The same week Sen. Shelley Moore Capito (R-W. Va.) introduced a new bill pushing back on implementation of the U.S. Environmental Protection Agency's (EPA) proposed Clean Power Plan, organizations released tools to help states and regulators navigate compliance with the resulting rule, set to be finalized this summer.
When I woke up and realized that Romney had lost the election, I was momentarily relieved. But then the nightmare started all over again. Because everything else really did happen -- only it was President Barack Obama, the man we worked so hard to put in the White House, whose Interior Department decided it would be OK to spill oil in the Arctic.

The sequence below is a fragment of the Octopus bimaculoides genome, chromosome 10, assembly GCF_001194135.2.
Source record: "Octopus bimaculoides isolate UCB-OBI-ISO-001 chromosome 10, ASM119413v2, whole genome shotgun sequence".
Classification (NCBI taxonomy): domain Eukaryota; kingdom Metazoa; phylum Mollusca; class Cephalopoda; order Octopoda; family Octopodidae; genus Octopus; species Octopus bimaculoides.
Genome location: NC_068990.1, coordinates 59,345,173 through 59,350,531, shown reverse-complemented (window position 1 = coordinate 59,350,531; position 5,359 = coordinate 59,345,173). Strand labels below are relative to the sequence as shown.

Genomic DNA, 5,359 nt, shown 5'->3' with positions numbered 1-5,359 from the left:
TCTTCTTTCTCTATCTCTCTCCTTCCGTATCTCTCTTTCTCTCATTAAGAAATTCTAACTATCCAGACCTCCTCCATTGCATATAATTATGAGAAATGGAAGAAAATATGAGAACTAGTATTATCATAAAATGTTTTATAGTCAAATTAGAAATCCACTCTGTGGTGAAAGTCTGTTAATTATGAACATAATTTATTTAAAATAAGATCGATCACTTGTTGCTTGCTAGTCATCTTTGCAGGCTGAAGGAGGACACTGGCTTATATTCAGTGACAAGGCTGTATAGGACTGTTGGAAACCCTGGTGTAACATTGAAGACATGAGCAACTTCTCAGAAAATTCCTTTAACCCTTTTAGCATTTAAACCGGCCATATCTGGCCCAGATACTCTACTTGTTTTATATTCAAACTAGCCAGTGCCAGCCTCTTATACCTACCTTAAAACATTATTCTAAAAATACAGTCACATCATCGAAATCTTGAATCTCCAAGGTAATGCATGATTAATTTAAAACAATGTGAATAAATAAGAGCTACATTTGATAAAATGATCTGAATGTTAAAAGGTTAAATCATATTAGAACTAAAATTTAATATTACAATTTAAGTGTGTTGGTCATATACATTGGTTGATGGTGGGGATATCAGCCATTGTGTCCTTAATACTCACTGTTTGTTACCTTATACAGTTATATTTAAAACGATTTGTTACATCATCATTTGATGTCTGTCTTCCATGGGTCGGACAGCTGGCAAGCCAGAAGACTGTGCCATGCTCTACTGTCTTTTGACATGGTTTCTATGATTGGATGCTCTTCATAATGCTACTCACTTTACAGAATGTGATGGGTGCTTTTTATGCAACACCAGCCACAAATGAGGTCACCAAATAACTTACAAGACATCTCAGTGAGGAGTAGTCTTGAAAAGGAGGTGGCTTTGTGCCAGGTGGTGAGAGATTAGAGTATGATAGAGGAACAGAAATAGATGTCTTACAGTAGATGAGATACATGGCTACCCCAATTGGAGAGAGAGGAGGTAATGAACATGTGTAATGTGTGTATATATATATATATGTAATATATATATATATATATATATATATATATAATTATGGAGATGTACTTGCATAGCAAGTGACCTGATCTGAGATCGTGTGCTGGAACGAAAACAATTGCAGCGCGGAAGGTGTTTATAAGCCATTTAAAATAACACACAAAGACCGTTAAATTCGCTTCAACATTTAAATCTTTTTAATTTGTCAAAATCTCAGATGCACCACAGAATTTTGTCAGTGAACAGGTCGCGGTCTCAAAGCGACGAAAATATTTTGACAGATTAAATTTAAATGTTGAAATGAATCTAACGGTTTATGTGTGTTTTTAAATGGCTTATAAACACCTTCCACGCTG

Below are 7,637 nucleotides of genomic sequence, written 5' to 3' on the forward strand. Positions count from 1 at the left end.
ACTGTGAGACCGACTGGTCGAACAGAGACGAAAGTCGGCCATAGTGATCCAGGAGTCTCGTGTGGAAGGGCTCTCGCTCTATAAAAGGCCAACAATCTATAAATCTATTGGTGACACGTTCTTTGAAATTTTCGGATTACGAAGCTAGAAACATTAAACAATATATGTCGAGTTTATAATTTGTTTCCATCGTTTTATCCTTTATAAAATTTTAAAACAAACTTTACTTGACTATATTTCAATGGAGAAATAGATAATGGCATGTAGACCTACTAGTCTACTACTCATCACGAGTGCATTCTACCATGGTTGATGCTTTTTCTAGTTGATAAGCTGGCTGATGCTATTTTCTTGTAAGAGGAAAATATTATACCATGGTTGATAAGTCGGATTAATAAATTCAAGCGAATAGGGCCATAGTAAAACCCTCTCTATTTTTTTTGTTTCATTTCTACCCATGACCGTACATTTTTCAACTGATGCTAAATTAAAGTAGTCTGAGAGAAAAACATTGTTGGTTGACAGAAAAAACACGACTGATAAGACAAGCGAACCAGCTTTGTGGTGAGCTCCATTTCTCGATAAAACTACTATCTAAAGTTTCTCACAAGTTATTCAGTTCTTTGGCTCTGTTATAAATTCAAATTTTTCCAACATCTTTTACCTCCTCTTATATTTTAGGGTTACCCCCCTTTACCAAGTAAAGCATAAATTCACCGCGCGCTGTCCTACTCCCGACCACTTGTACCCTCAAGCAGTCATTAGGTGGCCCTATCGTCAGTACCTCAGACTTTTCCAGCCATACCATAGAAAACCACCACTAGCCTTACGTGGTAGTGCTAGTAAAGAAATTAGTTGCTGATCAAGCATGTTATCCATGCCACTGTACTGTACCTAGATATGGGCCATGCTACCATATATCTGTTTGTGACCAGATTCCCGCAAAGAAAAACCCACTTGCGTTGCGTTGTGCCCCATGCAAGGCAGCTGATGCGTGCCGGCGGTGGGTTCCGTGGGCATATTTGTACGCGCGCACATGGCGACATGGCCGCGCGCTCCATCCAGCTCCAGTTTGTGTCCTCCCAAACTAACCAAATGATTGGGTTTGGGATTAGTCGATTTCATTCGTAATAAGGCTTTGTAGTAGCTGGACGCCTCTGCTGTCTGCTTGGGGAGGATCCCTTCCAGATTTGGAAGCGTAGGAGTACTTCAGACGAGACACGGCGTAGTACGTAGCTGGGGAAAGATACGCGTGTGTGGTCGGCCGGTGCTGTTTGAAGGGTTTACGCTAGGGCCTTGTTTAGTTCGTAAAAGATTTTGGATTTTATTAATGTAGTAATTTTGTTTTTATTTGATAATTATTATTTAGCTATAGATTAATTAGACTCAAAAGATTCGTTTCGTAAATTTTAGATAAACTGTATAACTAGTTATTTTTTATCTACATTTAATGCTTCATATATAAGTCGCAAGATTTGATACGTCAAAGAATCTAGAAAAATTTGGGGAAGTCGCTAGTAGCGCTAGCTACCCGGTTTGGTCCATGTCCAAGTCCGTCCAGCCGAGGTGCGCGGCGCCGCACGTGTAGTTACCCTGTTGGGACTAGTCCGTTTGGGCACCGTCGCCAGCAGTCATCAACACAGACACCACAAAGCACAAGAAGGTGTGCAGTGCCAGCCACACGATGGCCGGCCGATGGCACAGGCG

After sending salvos at President Barack Obama and federal government bureaucrats in Washington, D.C., top Republicans in the Alaska Legislature have a new focus for their ire: Washington Gov. Jay Inslee and Seattle's mayor and city council, foes who they say would stymie oil development in the Arctic.
The delay in INDC pledges by the vast majority of the world's countries complicates negotiation of a global climate change agreement in Paris in December. The lag will shrink the time that other countries have to assess whether they will meet others' offers, potentially leading to a "last-minute pile-up" like the one that scuttled climate talks in Copenhagen in 2009.